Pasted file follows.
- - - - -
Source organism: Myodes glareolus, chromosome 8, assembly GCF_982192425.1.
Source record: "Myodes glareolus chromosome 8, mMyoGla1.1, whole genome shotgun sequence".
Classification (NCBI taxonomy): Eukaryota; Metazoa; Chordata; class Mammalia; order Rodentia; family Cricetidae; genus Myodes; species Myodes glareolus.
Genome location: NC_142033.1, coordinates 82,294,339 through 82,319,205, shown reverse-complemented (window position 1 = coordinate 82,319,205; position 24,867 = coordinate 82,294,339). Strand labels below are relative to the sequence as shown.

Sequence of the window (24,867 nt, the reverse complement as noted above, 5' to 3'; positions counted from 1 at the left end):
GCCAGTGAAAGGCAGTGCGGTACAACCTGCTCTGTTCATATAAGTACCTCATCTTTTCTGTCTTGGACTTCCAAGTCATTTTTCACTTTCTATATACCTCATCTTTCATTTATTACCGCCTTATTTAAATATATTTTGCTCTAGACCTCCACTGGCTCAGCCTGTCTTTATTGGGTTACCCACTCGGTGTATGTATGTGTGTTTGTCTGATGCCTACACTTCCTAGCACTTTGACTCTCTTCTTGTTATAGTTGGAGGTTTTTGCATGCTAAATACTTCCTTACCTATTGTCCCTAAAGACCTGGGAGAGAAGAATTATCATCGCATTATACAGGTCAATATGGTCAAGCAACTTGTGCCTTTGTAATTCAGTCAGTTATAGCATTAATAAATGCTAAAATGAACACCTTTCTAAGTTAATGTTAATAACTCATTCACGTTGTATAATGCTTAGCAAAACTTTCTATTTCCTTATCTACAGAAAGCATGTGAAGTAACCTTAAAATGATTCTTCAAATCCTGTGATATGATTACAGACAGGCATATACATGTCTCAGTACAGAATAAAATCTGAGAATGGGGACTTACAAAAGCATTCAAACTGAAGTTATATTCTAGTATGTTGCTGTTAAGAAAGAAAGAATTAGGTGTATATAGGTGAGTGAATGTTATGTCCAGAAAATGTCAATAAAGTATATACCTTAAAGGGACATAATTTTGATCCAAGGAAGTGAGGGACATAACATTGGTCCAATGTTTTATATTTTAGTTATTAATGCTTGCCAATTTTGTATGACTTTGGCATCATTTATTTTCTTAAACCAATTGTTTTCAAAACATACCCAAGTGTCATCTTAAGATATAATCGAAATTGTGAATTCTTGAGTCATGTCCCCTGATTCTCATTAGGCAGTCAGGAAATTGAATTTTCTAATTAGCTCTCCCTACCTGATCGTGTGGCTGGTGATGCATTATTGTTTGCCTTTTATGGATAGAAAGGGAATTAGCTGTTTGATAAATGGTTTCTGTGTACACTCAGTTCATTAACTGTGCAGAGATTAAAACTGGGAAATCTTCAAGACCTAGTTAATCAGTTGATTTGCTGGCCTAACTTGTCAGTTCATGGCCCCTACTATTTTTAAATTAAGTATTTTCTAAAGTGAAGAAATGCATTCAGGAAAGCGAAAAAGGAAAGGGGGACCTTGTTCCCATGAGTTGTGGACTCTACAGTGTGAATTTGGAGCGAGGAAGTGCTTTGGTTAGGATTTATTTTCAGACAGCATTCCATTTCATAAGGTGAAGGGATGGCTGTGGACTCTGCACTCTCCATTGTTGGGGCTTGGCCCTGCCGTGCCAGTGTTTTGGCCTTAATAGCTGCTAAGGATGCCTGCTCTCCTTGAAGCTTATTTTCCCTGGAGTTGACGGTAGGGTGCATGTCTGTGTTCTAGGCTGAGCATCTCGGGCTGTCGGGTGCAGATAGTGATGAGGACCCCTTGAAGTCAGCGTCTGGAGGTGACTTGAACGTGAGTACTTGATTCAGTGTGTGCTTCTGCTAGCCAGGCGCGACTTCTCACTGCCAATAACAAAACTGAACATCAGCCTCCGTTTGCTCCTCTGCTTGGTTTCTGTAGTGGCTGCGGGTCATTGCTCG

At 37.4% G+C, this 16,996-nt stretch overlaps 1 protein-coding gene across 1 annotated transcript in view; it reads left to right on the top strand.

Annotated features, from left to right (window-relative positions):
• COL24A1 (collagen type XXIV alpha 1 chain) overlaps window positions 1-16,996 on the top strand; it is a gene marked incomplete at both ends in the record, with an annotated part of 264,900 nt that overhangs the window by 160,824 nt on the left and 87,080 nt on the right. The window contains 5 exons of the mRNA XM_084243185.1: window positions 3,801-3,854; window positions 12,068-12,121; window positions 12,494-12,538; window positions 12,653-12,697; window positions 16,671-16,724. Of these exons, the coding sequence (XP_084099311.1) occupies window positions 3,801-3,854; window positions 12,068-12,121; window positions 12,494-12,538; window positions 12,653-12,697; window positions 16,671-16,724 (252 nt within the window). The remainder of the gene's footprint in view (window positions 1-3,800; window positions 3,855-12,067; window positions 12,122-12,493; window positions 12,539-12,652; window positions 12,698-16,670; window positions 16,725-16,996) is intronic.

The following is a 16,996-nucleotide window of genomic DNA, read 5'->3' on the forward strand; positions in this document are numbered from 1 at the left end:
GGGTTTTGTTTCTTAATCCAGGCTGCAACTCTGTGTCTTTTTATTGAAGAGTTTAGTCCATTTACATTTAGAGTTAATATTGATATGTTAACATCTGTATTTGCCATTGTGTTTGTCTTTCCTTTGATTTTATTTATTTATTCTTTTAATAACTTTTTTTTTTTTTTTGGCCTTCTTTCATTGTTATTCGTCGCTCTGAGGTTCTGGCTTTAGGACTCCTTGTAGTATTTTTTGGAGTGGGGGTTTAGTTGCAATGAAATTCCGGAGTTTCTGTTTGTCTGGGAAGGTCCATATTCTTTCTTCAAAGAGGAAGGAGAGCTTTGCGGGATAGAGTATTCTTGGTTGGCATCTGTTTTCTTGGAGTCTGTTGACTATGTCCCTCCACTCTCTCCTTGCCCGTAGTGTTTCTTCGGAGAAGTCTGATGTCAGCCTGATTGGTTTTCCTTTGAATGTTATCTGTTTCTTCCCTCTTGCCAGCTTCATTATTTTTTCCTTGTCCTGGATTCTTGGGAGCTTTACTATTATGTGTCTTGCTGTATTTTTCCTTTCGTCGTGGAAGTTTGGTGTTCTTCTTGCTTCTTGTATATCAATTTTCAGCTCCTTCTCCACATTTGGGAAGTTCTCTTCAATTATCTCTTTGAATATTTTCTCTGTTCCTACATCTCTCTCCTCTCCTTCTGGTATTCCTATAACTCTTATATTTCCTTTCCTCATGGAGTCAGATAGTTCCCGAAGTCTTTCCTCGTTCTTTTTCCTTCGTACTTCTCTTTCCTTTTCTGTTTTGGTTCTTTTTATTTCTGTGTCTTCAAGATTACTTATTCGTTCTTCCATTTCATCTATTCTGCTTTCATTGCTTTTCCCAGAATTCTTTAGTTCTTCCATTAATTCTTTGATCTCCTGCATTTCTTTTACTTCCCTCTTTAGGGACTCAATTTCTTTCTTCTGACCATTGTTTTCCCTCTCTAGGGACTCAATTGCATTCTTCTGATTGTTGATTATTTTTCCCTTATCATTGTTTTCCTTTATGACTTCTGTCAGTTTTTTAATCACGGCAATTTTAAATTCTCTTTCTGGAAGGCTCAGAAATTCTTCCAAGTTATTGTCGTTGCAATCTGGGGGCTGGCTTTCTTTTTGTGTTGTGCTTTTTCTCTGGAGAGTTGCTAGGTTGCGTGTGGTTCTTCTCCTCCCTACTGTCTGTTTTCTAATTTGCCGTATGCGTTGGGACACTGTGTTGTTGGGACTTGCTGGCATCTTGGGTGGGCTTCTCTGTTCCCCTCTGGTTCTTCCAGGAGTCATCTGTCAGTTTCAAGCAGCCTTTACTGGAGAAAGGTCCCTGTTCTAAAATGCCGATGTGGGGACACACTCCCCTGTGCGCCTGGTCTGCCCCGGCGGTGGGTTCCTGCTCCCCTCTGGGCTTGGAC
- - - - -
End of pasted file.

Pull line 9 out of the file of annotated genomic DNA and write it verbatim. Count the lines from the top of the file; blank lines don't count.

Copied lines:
• COL24A1 (collagen type XXIV alpha 1 chain) overlaps window positions 1-16,996 on the top strand; it is a gene marked incomplete at both ends in the record, with an annotated part of 264,900 nt that overhangs the window by 160,824 nt on the left and 87,080 nt on the right. The window contains 5 exons of the mRNA XM_084243185.1: window positions 3,801-3,854; window positions 12,068-12,121; window positions 12,494-12,538; window positions 12,653-12,697; window positions 16,671-16,724. Of these exons, the coding sequence (XP_084099311.1) occupies window positions 3,801-3,854; window positions 12,068-12,121; window positions 12,494-12,538; window positions 12,653-12,697; window positions 16,671-16,724 (252 nt within the window). The remainder of the gene's footprint in view (window positions 1-3,800; window positions 3,855-12,067; window positions 12,122-12,493; window positions 12,539-12,652; window positions 12,698-16,670; window positions 16,725-16,996) is intronic.